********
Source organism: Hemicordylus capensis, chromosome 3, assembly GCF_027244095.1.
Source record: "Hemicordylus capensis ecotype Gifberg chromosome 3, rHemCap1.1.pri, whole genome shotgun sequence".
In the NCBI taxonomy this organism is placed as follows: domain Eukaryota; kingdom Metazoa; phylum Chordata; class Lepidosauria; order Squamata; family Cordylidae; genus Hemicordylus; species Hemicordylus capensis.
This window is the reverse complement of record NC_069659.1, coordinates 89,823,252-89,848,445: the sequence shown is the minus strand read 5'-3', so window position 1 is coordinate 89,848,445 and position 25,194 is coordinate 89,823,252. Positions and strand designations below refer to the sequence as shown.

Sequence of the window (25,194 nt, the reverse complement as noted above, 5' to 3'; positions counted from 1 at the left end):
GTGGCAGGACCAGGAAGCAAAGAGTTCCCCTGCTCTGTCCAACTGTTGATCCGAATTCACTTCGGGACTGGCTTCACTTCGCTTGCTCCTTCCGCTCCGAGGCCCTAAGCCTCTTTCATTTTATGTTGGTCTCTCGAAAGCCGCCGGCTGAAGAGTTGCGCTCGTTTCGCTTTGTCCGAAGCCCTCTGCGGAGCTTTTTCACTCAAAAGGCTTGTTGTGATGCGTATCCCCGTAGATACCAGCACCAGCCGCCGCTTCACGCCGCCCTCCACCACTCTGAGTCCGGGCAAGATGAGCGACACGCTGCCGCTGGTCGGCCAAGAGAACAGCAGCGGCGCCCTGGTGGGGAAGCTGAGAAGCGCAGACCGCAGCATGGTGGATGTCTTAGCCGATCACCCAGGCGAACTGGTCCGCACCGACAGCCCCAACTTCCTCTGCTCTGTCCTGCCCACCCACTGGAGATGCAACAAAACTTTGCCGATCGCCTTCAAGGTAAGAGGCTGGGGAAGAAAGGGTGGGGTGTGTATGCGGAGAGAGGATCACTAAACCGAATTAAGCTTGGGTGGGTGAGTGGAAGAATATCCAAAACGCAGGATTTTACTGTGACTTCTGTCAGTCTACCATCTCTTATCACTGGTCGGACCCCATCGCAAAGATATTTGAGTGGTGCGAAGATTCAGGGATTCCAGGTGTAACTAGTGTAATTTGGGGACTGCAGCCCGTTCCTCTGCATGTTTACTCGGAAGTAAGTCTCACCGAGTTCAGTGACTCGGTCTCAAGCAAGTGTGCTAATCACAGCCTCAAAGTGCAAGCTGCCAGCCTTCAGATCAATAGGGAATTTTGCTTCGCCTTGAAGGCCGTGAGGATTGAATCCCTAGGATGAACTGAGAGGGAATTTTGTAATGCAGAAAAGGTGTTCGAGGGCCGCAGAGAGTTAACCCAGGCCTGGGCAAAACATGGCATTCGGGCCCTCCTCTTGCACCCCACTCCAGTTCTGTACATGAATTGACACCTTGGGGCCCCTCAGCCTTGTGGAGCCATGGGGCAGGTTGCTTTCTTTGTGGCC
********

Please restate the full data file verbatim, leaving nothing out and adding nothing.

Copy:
Source organism: Hemicordylus capensis, chromosome 3, assembly GCF_027244095.1.
Source record: "Hemicordylus capensis ecotype Gifberg chromosome 3, rHemCap1.1.pri, whole genome shotgun sequence".
In the NCBI taxonomy this organism is placed as follows: domain Eukaryota; kingdom Metazoa; phylum Chordata; class Lepidosauria; order Squamata; family Cordylidae; genus Hemicordylus; species Hemicordylus capensis.
This window is the reverse complement of record NC_069659.1, coordinates 89,823,252-89,848,445: the sequence shown is the minus strand read 5'-3', so window position 1 is coordinate 89,848,445 and position 25,194 is coordinate 89,823,252. Positions and strand designations below refer to the sequence as shown.

Sequence of the window (25,194 nt, the reverse complement as noted above, 5' to 3'; positions counted from 1 at the left end):
GTGGCAGGACCAGGAAGCAAAGAGTTCCCCTGCTCTGTCCAACTGTTGATCCGAATTCACTTCGGGACTGGCTTCACTTCGCTTGCTCCTTCCGCTCCGAGGCCCTAAGCCTCTTTCATTTTATGTTGGTCTCTCGAAAGCCGCCGGCTGAAGAGTTGCGCTCGTTTCGCTTTGTCCGAAGCCCTCTGCGGAGCTTTTTCACTCAAAAGGCTTGTTGTGATGCGTATCCCCGTAGATACCAGCACCAGCCGCCGCTTCACGCCGCCCTCCACCACTCTGAGTCCGGGCAAGATGAGCGACACGCTGCCGCTGGTCGGCCAAGAGAACAGCAGCGGCGCCCTGGTGGGGAAGCTGAGAAGCGCAGACCGCAGCATGGTGGATGTCTTAGCCGATCACCCAGGCGAACTGGTCCGCACCGACAGCCCCAACTTCCTCTGCTCTGTCCTGCCCACCCACTGGAGATGCAACAAAACTTTGCCGATCGCCTTCAAGGTAAGAGGCTGGGGAAGAAAGGGTGGGGTGTGTATGCGGAGAGAGGATCACTAAACCGAATTAAGCTTGGGTGGGTGAGTGGAAGAATATCCAAAACGCAGGATTTTACTGTGACTTCTGTCAGTCTACCATCTCTTATCACTGGTCGGACCCCATCGCAAAGATATTTGAGTGGTGCGAAGATTCAGGGATTCCAGGTGTAACTAGTGTAATTTGGGGACTGCAGCCCGTTCCTCTGCATGTTTACTCGGAAGTAAGTCTCACCGAGTTCAGTGACTCGGTCTCAAGCAAGTGTGCTAATCACAGCCTCAAAGTGCAAGCTGCCAGCCTTCAGATCAATAGGGAATTTTGCTTCGCCTTGAAGGCCGTGAGGATTGAATCCCTAGGATGAACTGAGAGGGAATTTTGTAATGCAGAAAAGGTGTTCGAGGGCCGCAGAGAGTTAACCCAGGCCTGGGCAAAACATGGCATTCGGGCCCTCCTCTTGCACCCCACTCCAGTTCTGTACATGAATTGACACCTTGGGGCCCCTCAGCCTTGTGGAGCCATGGGGCAGGTTGCTTTCTTTGTGGCC